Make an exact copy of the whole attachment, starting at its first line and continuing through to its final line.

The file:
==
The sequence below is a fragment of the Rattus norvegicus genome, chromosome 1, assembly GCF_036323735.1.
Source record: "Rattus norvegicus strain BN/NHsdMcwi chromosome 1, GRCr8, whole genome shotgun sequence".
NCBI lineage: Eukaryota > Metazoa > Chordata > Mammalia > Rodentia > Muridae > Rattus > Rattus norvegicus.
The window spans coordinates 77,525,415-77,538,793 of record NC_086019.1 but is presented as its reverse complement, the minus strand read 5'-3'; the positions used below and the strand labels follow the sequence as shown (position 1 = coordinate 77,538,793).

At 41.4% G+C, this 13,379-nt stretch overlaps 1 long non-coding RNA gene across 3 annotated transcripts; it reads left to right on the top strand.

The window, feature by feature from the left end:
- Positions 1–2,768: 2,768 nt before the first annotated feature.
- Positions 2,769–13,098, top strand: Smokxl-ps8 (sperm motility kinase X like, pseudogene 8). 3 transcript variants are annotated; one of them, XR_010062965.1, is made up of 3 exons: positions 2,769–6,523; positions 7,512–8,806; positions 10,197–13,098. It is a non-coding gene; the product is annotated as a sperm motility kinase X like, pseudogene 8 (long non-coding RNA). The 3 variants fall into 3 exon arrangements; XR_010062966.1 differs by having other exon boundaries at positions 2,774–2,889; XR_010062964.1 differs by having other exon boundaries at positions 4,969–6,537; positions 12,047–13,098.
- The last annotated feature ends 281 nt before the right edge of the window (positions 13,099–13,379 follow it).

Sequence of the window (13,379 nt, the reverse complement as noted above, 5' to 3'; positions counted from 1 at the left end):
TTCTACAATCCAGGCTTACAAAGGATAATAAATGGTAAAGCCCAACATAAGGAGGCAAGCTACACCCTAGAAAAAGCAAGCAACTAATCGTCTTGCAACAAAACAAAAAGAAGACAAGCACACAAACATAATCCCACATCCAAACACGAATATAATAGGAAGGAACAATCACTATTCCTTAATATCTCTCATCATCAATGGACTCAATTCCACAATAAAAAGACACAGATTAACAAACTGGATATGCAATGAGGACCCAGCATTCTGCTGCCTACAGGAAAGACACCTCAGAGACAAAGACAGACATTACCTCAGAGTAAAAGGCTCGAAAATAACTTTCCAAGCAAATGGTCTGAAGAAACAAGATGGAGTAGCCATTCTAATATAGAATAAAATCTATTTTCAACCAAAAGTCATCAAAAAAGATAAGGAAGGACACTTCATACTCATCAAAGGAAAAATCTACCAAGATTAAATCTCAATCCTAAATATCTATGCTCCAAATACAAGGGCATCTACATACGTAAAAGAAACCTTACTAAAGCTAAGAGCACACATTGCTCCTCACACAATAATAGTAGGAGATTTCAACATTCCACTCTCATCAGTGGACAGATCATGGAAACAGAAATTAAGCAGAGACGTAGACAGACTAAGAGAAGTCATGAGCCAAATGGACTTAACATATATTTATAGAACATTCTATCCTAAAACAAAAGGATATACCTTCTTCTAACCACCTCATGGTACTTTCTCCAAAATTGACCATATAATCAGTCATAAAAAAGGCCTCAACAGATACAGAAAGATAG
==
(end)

The sequence below is a fragment of the Rattus norvegicus genome, chromosome 1, assembly GCF_036323735.1.
Source record: "Rattus norvegicus strain BN/NHsdMcwi chromosome 1, GRCr8, whole genome shotgun sequence".
NCBI lineage: Eukaryota > Metazoa > Chordata > Mammalia > Rodentia > Muridae > Rattus > Rattus norvegicus.
The window spans coordinates 77,525,415-77,538,793 of record NC_086019.1 but is presented as its reverse complement, the minus strand read 5'-3'; the positions used below and the strand labels follow the sequence as shown (position 1 = coordinate 77,538,793).

At 41.4% G+C, this 13,379-nt stretch overlaps 1 long non-coding RNA gene across 3 annotated transcripts; it reads left to right on the top strand.

The window, feature by feature from the left end:
- Positions 1–2,768: 2,768 nt before the first annotated feature.
- Positions 2,769–13,098, top strand: Smokxl-ps8 (sperm motility kinase X like, pseudogene 8). 3 transcript variants are annotated; one of them, XR_010062965.1, is made up of 3 exons: positions 2,769–6,523; positions 7,512–8,806; positions 10,197–13,098. It is a non-coding gene; the product is annotated as a sperm motility kinase X like, pseudogene 8 (long non-coding RNA). The 3 variants fall into 3 exon arrangements; XR_010062966.1 differs by having other exon boundaries at positions 2,774–2,889; XR_010062964.1 differs by having other exon boundaries at positions 4,969–6,537; positions 12,047–13,098.
- The last annotated feature ends 281 nt before the right edge of the window (positions 13,099–13,379 follow it).

Sequence of the window (13,379 nt, the reverse complement as noted above, 5' to 3'; positions counted from 1 at the left end):
TTCTACAATCCAGGCTTACAAAGGATAATAAATGGTAAAGCCCAACATAAGGAGGCAAGCTACACCCTAGAAAAAGCAAGCAACTAATCGTCTTGCAACAAAACAAAAAGAAGACAAGCACACAAACATAATCCCACATCCAAACACGAATATAATAGGAAGGAACAATCACTATTCCTTAATATCTCTCATCATCAATGGACTCAATTCCACAATAAAAAGACACAGATTAACAAACTGGATATGCAATGAGGACCCAGCATTCTGCTGCCTACAGGAAAGACACCTCAGAGACAAAGACAGACATTACCTCAGAGTAAAAGGCTCGAAAATAACTTTCCAAGCAAATGGTCTGAAGAAACAAGATGGAGTAGCCATTCTAATATAGAATAAAATCTATTTTCAACCAAAAGTCATCAAAAAAGATAAGGAAGGACACTTCATACTCATCAAAGGAAAAATCTACCAAGATTAAATCTCAATCCTAAATATCTATGCTCCAAATACAAGGGCATCTACATACGTAAAAGAAACCTTACTAAAGCTAAGAGCACACATTGCTCCTCACACAATAATAGTAGGAGATTTCAACATTCCACTCTCATCAGTGGACAGATCATGGAAACAGAAATTAAGCAGAGACGTAGACAGACTAAGAGAAGTCATGAGCCAAATGGACTTAACATATATTTATAGAACATTCTATCCTAAAACAAAAGGATATACCTTCTTCTAACCACCTCATGGTACTTTCTCCAAAATTGACCATATAATCAGTCATAAAAAAGGCCTCAACAGATACAGAAAGATAG